This story if true could finish off Hillary:
A Michigan man facing federal criminal charges of illegally working for Saddam Hussein's Iraqi Intelligence Service says he met with Hillary Clinton at the White House in May 1996.
In a 1997 interview with this reporter, Muthanna Hanooti said that at the meeting, Mrs. Clinton was "very receptive" to his request for an easing of the American sanctions on Iraq that were in place at the time. He said Mrs. Clinton "passed a message to the State Department" about the need to implement the oil-for-food deal, which was intended to allow Saddam to sell billions of dollars' worth of oil to pay for food for Iraqi citizens.
Back in 1997, a spokesman for the first lady referred inquiries about the meeting to the National Security Council. At the time, a spokesman for the National Security Council, Eric Rubin, responded by saying that President Clinton, not the first lady, sets foreign policy.
Asked whether Senator Clinton recalls the meeting or whether the presidential campaign had any further comment on the meeting in light of Mr. Hanooti's indictment, the Clinton presidential campaign yesterday offered no formal response.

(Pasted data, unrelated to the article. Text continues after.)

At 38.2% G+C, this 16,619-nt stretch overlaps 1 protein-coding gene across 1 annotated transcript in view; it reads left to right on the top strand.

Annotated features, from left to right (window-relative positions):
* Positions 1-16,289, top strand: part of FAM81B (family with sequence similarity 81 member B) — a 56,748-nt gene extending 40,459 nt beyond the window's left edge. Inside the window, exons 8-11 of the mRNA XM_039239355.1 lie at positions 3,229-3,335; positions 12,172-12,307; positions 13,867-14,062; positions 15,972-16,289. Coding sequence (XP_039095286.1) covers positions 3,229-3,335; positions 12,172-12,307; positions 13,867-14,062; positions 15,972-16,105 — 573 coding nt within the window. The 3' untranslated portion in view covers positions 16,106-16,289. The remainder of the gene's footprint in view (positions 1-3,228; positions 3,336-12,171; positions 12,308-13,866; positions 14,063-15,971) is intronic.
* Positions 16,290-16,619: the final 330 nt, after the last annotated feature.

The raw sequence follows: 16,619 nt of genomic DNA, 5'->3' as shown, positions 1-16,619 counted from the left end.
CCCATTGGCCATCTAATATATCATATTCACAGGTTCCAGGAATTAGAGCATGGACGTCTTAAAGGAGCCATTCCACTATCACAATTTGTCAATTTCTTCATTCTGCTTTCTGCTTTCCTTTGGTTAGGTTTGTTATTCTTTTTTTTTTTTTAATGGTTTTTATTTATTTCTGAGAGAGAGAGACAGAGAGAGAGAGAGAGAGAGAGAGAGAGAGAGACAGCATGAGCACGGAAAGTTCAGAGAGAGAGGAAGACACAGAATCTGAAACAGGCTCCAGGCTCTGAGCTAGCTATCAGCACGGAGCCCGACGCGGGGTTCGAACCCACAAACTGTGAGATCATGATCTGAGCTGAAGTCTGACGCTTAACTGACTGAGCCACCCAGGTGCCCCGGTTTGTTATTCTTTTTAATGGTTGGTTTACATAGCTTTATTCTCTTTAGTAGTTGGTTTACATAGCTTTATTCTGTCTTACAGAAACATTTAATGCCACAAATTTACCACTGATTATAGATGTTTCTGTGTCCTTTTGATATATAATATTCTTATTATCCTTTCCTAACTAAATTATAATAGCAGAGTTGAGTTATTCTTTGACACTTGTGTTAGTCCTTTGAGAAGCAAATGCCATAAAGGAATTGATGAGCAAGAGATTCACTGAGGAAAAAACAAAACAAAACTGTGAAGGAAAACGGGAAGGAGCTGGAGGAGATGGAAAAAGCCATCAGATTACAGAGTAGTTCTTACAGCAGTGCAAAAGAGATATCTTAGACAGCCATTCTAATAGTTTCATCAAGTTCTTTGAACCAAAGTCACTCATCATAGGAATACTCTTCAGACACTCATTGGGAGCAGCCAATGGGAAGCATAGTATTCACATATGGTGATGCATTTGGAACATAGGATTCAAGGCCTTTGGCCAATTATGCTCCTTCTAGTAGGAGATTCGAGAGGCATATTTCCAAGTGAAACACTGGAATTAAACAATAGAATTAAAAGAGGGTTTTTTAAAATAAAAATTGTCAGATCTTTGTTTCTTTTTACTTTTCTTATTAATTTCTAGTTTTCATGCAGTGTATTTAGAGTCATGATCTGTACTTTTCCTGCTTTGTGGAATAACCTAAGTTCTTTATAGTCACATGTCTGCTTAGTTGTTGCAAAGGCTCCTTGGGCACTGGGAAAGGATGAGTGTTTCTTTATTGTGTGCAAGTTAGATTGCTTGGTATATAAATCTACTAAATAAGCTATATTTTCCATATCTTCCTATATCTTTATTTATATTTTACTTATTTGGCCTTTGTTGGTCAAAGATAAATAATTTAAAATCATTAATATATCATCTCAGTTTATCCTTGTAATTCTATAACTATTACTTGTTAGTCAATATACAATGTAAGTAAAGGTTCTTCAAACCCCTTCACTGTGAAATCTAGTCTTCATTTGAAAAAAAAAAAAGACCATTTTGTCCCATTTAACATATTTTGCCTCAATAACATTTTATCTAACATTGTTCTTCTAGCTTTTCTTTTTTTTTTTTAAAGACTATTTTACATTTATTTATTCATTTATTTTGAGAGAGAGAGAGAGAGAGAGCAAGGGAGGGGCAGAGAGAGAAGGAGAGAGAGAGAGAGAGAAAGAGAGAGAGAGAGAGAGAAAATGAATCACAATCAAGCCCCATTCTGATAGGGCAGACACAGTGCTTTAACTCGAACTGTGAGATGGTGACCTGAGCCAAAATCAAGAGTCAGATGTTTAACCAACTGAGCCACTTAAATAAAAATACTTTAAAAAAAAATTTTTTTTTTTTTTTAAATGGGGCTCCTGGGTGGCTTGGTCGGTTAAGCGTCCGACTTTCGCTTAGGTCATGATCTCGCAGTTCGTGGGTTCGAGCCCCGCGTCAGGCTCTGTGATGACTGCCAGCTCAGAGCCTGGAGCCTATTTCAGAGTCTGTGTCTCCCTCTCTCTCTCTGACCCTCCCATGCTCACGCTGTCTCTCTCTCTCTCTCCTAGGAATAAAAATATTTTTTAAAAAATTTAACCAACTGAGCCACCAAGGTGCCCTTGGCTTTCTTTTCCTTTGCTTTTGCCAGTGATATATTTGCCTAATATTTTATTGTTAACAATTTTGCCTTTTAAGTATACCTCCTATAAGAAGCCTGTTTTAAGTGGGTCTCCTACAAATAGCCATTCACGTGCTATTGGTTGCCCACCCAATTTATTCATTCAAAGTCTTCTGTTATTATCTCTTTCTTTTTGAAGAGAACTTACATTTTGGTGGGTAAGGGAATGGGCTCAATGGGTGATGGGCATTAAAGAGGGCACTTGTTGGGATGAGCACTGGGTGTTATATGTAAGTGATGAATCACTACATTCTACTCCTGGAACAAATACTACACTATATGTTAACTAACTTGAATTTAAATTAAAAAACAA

[...]But to reporters on the foreign policy beat in Washington at the time and to those active in the Iraqi opposition to Saddam, it was clear whose agenda was being advanced. The news article in 1997, published in the Forward, that described Mrs. Clinton's involvement with Mr. Hanooti began: "The American-led blockade of Iraq is crumbling, following an intensive, domestic lobbying effort that has involved Rep. David Bonior and Senator Abraham — and, according to some sources, Hillary Rodham Clinton."
More on Hillary's so-called experience:
Hillary Rodham Clinton cites her role in bringing peace to Northern Ireland as one of the top foreign policy credentials of her presidential bid.
Her critics point to an empty, wind-swept Belfast park - which Clinton a decade ago proclaimed would become Northern Ireland's first Catholic-Protestant playground - as evidence that her contribution as peacemaker was more symbolic than substantive.
"She was in charge of christening this wee corner (of the park) as some kind of peace playground. It never made any sense then, and there's nothing there today," said Brian Feeney, a Belfast political analyst, author and teacher. "Everything she did was for the optics."
Critics say the playground-that-never-was illustrates the wider lack of accomplishment from Clinton's half-dozen visits to Northern Ireland - that they emphasized speechmaking, chiefly to women's groups, leaving no lasting mark.